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Sample text: Within the castle, Claudius and Gertrude welcome Rosencrantz and Guildenstern, two of Hamlet’s friends from Wittenberg. Increasingly concerned about Hamlet’s erratic behavior and his apparent inability to recover from his father’s death, the king and queen have summoned his friends to Elsinore in the hope that they might be able to cheer Hamlet out of his melancholy, or at least discover the cause of it. Rosencrantz and Guildenstern agree to investigate, and the queen orders attendants to take them to her “too much changed” son (II.ii.36).

Polonius enters, announcing the return of the ambassadors whom Claudius sent to Norway. Voltimand and Cornelius enter and describe what took place with the aged and ailing king of Norway: the king rebuked Fortinbras for attempting to make war on Denmark, and Fortinbras swore he would never again attack the Danes. The Norwegian king, overjoyed, bequeathed upon Fortinbras a large annuity, and urged him to use the army he had assembled to attack the Poles instead of the Danes. He has therefore sent a request back to Claudius that Prince Fortinbras’s armies be allowed safe passage through Denmark on their way to attack the Poles. Relieved to have averted a war with Fortinbras’s army, Claudius declares that he will see to this business later. Voltimand and Cornelius leave.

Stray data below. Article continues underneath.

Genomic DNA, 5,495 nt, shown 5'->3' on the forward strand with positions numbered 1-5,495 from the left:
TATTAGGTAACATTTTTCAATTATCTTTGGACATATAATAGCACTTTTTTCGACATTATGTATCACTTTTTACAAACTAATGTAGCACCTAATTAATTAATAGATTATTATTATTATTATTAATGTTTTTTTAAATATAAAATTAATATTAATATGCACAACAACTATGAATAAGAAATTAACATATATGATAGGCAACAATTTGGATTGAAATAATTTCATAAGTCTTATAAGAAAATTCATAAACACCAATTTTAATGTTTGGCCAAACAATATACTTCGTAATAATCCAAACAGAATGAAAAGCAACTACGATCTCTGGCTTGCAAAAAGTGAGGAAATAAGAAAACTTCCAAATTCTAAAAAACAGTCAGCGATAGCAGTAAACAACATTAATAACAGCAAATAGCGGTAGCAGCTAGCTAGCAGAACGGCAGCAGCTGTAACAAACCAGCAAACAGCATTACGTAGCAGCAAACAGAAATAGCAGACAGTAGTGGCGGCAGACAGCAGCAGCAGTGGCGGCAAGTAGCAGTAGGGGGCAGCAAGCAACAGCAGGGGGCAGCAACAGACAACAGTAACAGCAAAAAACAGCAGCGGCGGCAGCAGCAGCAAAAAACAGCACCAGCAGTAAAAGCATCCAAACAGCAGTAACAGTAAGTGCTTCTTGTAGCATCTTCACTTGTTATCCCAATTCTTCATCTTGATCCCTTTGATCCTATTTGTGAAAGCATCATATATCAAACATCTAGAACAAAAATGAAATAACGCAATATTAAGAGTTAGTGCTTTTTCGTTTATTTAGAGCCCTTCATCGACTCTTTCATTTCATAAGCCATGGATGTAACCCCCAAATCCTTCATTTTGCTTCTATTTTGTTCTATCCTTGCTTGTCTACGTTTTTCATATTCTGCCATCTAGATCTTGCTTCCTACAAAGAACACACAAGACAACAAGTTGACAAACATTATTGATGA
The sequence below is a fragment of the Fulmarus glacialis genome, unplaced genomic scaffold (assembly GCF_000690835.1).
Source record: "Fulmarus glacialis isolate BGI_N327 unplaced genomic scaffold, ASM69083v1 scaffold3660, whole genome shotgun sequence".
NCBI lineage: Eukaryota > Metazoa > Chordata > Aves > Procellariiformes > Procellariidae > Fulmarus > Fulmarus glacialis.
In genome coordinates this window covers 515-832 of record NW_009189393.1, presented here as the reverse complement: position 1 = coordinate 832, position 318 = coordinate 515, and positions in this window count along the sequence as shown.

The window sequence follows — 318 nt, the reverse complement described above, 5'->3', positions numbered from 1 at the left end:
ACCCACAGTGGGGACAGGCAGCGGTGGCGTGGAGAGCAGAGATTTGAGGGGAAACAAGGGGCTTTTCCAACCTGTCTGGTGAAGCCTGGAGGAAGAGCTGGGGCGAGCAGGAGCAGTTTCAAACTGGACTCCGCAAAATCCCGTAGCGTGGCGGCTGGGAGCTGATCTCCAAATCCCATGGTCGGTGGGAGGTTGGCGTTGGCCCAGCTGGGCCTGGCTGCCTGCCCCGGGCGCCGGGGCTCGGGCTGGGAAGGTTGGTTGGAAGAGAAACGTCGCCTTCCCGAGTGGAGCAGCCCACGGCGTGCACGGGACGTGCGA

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Turning to the subject of Hamlet, Polonius declares, after a wordy preamble, that the prince is mad with love for Ophelia. He shows the king and queen letters and love poems Hamlet has given to Ophelia, and proposes a plan to test his theory. Hamlet often walks alone through the lobby of the castle, and, at such a time, they could hide behind an arras (a curtain or wall hanging) while Ophelia confronts Hamlet, allowing them to see for themselves whether Hamlet’s madness really emanates from his love for her. The king declares that they will try the plan. Gertrude notices that Hamlet is approaching, reading from a book as he walks, and Polonius says that he will speak to the prince. Gertrude and Claudius exit, leaving Polonius alone with Hamlet.